Away from the Ringroad, the Snæfellsnes Peninsula with its dramatic views of the glacier at its tip is one of the country’s most accessible hiking destinations. Arguably Iceland’s most dramatic scenery is found in the far northwest of the country, the West Fjords, where tiny fishing villages nestle at the foot of table-top mountains or are tucked away in the neck of narrow fjords that offer protection from the ferocious Arctic storms which batter this exposed part of the country. Ísafjörður is the only settlement of any size in the region and makes a good base from which to strike out on foot into the wilderness of the Hornstrandir Peninsula. Beautifully located at the head of Eyjafjörður on the north coast, Akureyri is rightfully known as the capital of the north and functions as Iceland’s second city. With a string of bars and restaurants, it can make a refreshing change from the small villages elsewhere on the north coast. From here it’s easy to make trips to reach the island of Grímsey, the only part of Icelandic territory actually within the Arctic Circle, and nearby Siglufjörður, for an insight into the twentieth-century herring boom that once made this tiny village the country’s economic powerhouse.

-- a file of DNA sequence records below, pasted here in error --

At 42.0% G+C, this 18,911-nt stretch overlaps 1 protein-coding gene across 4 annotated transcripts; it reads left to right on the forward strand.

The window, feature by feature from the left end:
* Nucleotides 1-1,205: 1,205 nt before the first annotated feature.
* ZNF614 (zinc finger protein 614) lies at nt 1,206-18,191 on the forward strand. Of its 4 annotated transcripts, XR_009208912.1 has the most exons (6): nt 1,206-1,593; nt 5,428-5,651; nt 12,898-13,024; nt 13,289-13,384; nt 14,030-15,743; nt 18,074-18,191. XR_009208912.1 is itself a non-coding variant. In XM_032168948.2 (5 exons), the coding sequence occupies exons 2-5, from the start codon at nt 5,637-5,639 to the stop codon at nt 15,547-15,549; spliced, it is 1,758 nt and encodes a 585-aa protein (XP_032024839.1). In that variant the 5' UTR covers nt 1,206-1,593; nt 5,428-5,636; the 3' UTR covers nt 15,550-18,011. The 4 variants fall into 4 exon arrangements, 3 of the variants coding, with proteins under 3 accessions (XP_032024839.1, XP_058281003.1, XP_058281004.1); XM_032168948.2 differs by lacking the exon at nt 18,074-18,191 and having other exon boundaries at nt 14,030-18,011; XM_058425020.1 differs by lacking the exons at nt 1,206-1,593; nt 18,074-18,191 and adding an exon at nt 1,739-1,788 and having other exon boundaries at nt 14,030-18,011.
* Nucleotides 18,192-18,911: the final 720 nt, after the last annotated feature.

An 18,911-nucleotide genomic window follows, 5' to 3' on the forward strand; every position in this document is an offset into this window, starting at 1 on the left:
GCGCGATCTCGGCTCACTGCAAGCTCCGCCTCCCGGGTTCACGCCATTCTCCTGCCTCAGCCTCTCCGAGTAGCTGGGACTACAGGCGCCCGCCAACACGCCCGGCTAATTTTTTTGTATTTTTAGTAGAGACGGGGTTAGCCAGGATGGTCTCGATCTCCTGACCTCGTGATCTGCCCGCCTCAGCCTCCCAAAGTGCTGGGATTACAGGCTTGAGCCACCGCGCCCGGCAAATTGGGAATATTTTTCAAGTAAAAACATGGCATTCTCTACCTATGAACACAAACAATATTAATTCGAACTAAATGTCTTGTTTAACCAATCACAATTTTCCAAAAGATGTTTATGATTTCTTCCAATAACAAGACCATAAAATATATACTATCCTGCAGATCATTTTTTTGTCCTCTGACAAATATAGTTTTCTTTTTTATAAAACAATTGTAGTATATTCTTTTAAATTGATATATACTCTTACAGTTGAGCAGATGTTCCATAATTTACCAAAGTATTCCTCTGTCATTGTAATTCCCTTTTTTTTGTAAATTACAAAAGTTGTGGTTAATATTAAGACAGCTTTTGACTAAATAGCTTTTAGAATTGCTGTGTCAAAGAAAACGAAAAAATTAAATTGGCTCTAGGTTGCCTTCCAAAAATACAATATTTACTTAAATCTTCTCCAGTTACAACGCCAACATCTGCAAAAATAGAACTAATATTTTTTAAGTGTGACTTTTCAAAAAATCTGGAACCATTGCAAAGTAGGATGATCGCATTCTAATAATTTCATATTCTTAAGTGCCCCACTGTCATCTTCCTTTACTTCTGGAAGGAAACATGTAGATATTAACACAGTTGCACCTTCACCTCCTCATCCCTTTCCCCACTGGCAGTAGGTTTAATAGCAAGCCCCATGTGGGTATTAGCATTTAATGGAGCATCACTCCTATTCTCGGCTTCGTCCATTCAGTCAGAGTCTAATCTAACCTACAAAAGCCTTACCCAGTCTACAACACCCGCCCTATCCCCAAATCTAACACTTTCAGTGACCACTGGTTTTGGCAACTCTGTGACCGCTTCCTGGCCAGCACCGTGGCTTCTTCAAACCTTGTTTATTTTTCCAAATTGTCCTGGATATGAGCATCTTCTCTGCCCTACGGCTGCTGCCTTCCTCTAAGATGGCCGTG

The country’s biggest tourist attraction outside the capital is Lake Mývatn, an hour to the east of Akureyri. The lake is a favorite nesting place for many species of ducks and other waterfowl and is surrounded by an electrifying proliferation of volcanic activity, including long-dormant cinder cones and the still-steaming lava fields at Krafla, which last burst forth in the 1980s. North of Mývatn, the small town of Húsavík is one of the best places in the country to organize summer whale-watching cruises, while just inland to the east, the wilds of Jökulsárgljúfur National Park offer superlative hiking along deep river gorges to the spectacular Dettifoss, Europe’s most powerful waterfall. Across on the east coast, the Eastfjords center on Egilsstaðir and the port of Seyðisfjörður, where Iceland’s only international ferry docks, and offer further walking opportunities – both coastal and around the fjords, and inland to the volcanic spire of Snæfell – in a part of the country which regularly receives the driest and warmest weather. The small town of Höfn in the southeast corner is a good base from which to visit Europe’s biggest glacier, the mighty Vatnajökull, either on a skidoo trip or on foot through Skaftafell National Park. Further to the west the nearby glacial lagoon, Jökulsárlón, offers the surreal chance to cruise alongside floating icebergs that were once part of the glacier itself. Iceland’s most rewarding long-distance hiking route is also found in this corner of the country – the Þórsmörk trail is one of the world’s most exhilarating walking paths.